Contact: Rudhdi Karnik, Rudhdi.Karnik@sierraclub.org, 202-495-3055
MINGO COUNTY, WV — Today, corporate landowner Pocahontas Land Corporation agreed in a legal settlement to apply for a Clean Water Act permit for its ongoing pollution at the former White Flame mountaintop removal mine in Mingo County, West Virginia. When the mine was shuttered, all of the permits pertaining to mining were released, meaning the company that profited from ownership of the mine was no longer held responsible for ongoing water pollution generated by the remaining mine waste disposal sites. Nevertheless, citizen monitoring revealed that the mine is discharging the mine pollutants selenium and conductivity at levels harmful to aquatic life.
“This agreement is a critical first step in ensuring that all the pollution caused by years of coal mining is cleaned up,” said Jim Kotcon, Chair of the West Virginia Sierra Club. “We’re thrilled that this settlement with Pocahontas will lead to a new clean water permit for the mine. However, this lawsuit should also serve as a reminder of the harm caused by surface coal mines, and the legacy of polluted sites that the industry threatens to leave for all West Virginians. We still want to know why West Virginia released this and other similar permits while the sites were still polluting our streams.”
“Step by step, minesite by minesite, it’s ever so important that industry step up to its responsibility to treat water that has been damaged by the disruption of the earth and the waste produced during coal production and use,” said Cindy Rank of the West Virginia Highlands Conservancy. “Better by far would be that permits likely to result in water pollution not be granted or released in the first place. The programmatic prevention of such pollution by stronger more forward looking permitting by WV DEP is long overdue.”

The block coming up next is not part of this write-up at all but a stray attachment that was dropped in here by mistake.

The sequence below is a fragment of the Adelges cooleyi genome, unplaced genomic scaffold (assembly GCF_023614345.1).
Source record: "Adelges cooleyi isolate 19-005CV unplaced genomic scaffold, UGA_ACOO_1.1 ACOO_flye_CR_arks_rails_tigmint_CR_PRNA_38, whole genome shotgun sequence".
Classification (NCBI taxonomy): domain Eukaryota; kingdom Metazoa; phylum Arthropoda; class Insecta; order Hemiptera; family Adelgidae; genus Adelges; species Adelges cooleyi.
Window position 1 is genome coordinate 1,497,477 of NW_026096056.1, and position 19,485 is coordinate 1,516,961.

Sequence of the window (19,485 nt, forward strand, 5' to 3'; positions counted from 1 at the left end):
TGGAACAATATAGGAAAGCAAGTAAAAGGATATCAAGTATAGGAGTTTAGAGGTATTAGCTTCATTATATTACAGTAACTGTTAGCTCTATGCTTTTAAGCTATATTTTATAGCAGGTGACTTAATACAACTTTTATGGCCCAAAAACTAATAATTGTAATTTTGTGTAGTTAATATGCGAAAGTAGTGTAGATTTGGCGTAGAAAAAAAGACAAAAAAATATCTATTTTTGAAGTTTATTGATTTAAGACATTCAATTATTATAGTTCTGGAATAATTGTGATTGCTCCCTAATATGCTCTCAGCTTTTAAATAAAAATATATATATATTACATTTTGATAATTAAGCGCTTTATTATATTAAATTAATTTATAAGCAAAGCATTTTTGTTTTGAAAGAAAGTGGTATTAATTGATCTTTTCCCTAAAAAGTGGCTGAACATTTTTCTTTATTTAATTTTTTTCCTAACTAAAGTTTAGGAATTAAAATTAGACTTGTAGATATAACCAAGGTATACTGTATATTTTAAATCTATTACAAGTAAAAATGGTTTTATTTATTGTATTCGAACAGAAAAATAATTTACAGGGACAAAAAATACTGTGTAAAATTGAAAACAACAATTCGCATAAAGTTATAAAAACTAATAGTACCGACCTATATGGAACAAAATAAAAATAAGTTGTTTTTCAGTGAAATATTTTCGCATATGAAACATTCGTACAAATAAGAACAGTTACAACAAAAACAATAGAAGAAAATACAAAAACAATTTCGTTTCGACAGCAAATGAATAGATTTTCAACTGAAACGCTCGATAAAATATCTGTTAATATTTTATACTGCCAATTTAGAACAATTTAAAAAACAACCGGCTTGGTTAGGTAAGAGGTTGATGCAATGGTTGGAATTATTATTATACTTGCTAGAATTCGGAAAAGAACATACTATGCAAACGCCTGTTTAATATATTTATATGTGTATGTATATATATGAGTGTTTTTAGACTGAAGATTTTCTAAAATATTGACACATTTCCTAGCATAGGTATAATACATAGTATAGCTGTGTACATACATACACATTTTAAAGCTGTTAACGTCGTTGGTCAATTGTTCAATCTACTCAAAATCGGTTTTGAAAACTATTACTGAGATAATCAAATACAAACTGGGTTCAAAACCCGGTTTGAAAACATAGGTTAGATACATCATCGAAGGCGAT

“Our lawsuit demonstrated that, once again, the state of West Virginia let a mountaintop removal company off the hook for illegal water contamination when it declared this former mountaintop removal site to be safe and returned the company’s bond money,” said Dianne Bady of the Ohio Valley Environmental Coalition. “There will be more work to be done on this in the future, because even after the company receives a permit, we will need to be vigilant and make sure the pollution from the site doesn’t exceed the permit limits. No one else is going to do that work.”
The settlement resolves a lawsuit brought by Sierra Club, Ohio Valley Environmental Coalition, and West Virginia Highlands Conservancy. The groups are represented by attorneys with Appalachian Mountain Advocates.